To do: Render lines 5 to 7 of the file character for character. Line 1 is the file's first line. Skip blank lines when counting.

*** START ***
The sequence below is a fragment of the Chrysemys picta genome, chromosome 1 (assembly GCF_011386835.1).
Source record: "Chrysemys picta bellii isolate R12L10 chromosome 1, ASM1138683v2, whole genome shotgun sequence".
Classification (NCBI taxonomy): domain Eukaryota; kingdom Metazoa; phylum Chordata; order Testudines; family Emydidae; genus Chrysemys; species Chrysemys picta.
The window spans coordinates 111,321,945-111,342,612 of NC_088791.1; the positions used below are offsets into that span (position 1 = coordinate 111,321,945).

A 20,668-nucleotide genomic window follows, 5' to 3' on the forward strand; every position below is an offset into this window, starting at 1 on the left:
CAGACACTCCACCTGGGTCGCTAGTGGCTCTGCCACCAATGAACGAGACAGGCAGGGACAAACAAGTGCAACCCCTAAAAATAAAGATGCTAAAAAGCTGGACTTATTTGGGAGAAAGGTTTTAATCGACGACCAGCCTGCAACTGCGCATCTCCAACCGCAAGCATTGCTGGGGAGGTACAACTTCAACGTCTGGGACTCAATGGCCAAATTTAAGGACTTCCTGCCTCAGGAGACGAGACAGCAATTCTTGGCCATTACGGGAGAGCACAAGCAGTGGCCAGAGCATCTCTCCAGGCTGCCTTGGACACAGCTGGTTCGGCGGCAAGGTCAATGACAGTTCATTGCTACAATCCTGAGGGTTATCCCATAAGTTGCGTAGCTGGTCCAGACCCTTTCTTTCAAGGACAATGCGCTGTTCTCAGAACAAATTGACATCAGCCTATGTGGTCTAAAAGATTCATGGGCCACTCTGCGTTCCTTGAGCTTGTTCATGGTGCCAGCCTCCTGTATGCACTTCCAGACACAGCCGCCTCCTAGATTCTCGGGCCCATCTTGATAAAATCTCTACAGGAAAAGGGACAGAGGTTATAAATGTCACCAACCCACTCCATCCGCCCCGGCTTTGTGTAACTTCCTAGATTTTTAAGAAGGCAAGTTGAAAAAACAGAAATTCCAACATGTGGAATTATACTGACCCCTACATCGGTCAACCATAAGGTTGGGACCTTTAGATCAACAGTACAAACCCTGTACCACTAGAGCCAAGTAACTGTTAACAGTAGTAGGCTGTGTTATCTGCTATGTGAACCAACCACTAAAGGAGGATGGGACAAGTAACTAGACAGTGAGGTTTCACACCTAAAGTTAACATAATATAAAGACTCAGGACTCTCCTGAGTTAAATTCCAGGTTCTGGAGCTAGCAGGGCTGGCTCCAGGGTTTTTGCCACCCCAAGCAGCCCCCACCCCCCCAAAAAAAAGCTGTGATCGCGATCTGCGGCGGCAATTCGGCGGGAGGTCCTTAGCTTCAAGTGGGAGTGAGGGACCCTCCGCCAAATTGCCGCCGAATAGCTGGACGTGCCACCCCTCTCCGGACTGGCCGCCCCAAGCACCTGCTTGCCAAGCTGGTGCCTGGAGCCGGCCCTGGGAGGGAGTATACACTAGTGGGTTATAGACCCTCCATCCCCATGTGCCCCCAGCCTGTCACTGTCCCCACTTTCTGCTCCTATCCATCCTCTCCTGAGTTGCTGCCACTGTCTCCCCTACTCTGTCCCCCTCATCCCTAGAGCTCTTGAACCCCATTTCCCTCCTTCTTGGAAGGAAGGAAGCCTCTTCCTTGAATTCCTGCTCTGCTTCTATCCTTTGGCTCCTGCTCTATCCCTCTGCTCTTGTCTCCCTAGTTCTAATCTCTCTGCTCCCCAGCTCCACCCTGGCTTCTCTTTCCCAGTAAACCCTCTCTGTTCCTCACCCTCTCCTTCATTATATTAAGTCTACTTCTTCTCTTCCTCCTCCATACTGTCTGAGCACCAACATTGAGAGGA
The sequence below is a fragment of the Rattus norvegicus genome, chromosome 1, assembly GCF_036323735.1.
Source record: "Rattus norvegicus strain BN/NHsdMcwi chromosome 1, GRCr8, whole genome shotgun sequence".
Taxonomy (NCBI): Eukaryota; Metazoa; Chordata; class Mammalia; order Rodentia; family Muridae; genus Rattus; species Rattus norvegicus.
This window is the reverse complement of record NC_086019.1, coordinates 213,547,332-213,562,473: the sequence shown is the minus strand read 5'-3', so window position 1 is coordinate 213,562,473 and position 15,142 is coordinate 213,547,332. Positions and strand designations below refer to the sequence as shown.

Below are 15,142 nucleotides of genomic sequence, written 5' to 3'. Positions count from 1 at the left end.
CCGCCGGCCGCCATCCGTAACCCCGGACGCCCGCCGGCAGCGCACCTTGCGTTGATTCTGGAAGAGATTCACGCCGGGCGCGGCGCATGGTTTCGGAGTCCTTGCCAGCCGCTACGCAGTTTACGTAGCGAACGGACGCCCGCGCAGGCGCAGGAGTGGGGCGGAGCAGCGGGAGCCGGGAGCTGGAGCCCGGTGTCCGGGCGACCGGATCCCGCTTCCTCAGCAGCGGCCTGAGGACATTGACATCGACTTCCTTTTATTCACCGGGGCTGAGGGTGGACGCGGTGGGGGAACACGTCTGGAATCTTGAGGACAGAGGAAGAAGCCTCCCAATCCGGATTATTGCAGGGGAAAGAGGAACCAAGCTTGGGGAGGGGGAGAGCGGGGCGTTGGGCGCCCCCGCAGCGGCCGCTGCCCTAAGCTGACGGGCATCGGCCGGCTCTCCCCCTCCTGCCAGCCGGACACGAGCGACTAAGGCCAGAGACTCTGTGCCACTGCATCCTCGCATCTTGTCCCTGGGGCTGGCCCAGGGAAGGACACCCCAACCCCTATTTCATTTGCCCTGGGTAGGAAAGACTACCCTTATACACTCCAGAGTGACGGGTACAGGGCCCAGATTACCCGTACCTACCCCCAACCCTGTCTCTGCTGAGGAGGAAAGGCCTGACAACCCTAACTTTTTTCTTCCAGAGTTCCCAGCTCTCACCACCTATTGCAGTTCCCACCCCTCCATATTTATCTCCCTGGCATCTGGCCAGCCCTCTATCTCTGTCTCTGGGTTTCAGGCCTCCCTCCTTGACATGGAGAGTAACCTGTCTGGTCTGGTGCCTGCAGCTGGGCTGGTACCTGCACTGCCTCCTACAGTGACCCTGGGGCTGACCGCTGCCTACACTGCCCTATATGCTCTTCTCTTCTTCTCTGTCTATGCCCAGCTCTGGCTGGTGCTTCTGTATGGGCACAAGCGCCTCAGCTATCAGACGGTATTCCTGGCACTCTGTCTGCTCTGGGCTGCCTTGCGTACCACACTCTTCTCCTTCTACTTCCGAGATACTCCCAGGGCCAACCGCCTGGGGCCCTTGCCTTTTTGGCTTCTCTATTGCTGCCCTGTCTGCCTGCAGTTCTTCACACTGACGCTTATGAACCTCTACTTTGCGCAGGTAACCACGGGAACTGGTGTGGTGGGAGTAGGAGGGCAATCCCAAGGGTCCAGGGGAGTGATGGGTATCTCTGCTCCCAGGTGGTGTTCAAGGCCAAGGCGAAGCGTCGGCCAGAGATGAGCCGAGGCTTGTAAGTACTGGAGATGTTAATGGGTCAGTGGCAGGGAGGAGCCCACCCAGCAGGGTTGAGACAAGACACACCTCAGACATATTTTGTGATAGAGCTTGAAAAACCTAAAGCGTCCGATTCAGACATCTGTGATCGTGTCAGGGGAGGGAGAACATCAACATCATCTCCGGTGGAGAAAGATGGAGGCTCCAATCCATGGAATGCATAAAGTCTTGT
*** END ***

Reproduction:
A 20,668-nucleotide genomic window follows, 5' to 3' on the forward strand; every position below is an offset into this window, starting at 1 on the left:
CAGACACTCCACCTGGGTCGCTAGTGGCTCTGCCACCAATGAACGAGACAGGCAGGGACAAACAAGTGCAACCCCTAAAAATAAAGATGCTAAAAAGCTGGACTTATTTGGGAGAAAGGTTTTAATCGACGACCAGCCTGCAACTGCGCATCTCCAACCGCAAGCATTGCTGGGGAGGTACAACTTCAACGTCTGGGACTCAATGGCCAAATTTAAGGACTTCCTGCCTCAGGAGACGAGACAGCAATTCTTGGCCATTACGGGAGAGCACAAGCAGTGGCCAGAGCATCTCTCCAGGCTGCCTTGGACACAGCTGGTTCGGCGGCAAGGTCAATGACAGTTCATTGCTACAATCCTGAGGGTTATCCCATAAGTTGCGTAGCTGGTCCAGACCCTTTCTTTCAAGGACAATGCGCTGTTCTCAGAACAAATTGACATCAGCCTATGTGGTCTAAAAGATTCATGGGCCACTCTGCGTTCCTTGAGCTTGTTCATGGTGCCAGCCTCCTGTATGCACTTCCAGACACAGCCGCCTCCTAGATTCTCGGGCCCATCTTGATAAAATCTCTACAGGAAAAGGGACAGAGGTTATAAATGTCACCAACCCACTCCATCCGCCCCGGCTTTGTGTAACTTCCTAGATTTTTAAGAAGGCAAGTTGAAAAAACAGAAATTCCAACATGTGGAATTATACTGACCCCTACATCGGTCAACCATAAGGTTGGGACCTTTAGATCAACAGTACAAACCCTGTACCACTAGAGCCAAGTAACTGTTAACAGTAGTAGGCTGTGTTATCTGCTATGTGAACCAACCACTAAAGGAGGATGGGACAAGTAACTAGACAGTGAGGTTTCACACCTAAAGTTAACATAATATAAAGACTCAGGACTCTCCTGAGTTAAATTCCAGGTTCTGGAGCTAGCAGGGCTGGCTCCAGGGTTTTTGCCACCCCAAGCAGCCCCCACCCCCCCAAAAAAAAGCTGTGATCGCGATCTGCGGCGGCAATTCGGCGGGAGGTCCTTAGCTTCAAGTGGGAGTGAGGGACCCTCCGCCAAATTGCCGCCGAATAGCTGGACGTGCCACCCCTCTCCGGACTGGCCGCCCCAAGCACCTGCTTGCCAAGCTGGTGCCTGGAGCCGGCCCTGGGAGGGAGTATACACTAGTGGGTTATAGACCCTCCATCCCCATGTGCCCCCAGCCTGTCACTGTCCCCACTTTCTGCTCCTATCCATCCTCTCCTGAGTTGCTGCCACTGTCTCCCCTACTCTGTCCCCCTCATCCCTAGAGCTCTTGAACCCCATTTCCCTCCTTCTTGGAAGGAAGGAAGCCTCTTCCTTGAATTCCTGCTCTGCTTCTATCCTTTGGCTCCTGCTCTATCCCTCTGCTCTTGTCTCCCTAGTTCTAATCTCTCTGCTCCCCAGCTCCACCCTGGCTTCTCTTTCCCAGTAAACCCTCTCTGTTCCTCACCCTCTCCTTCATTATATTAAGTCTACTTCTTCTCTTCCTCCTCCATACTGTCTGAGCACCAACATTGAGAGGA
The sequence below is a fragment of the Rattus norvegicus genome, chromosome 1, assembly GCF_036323735.1.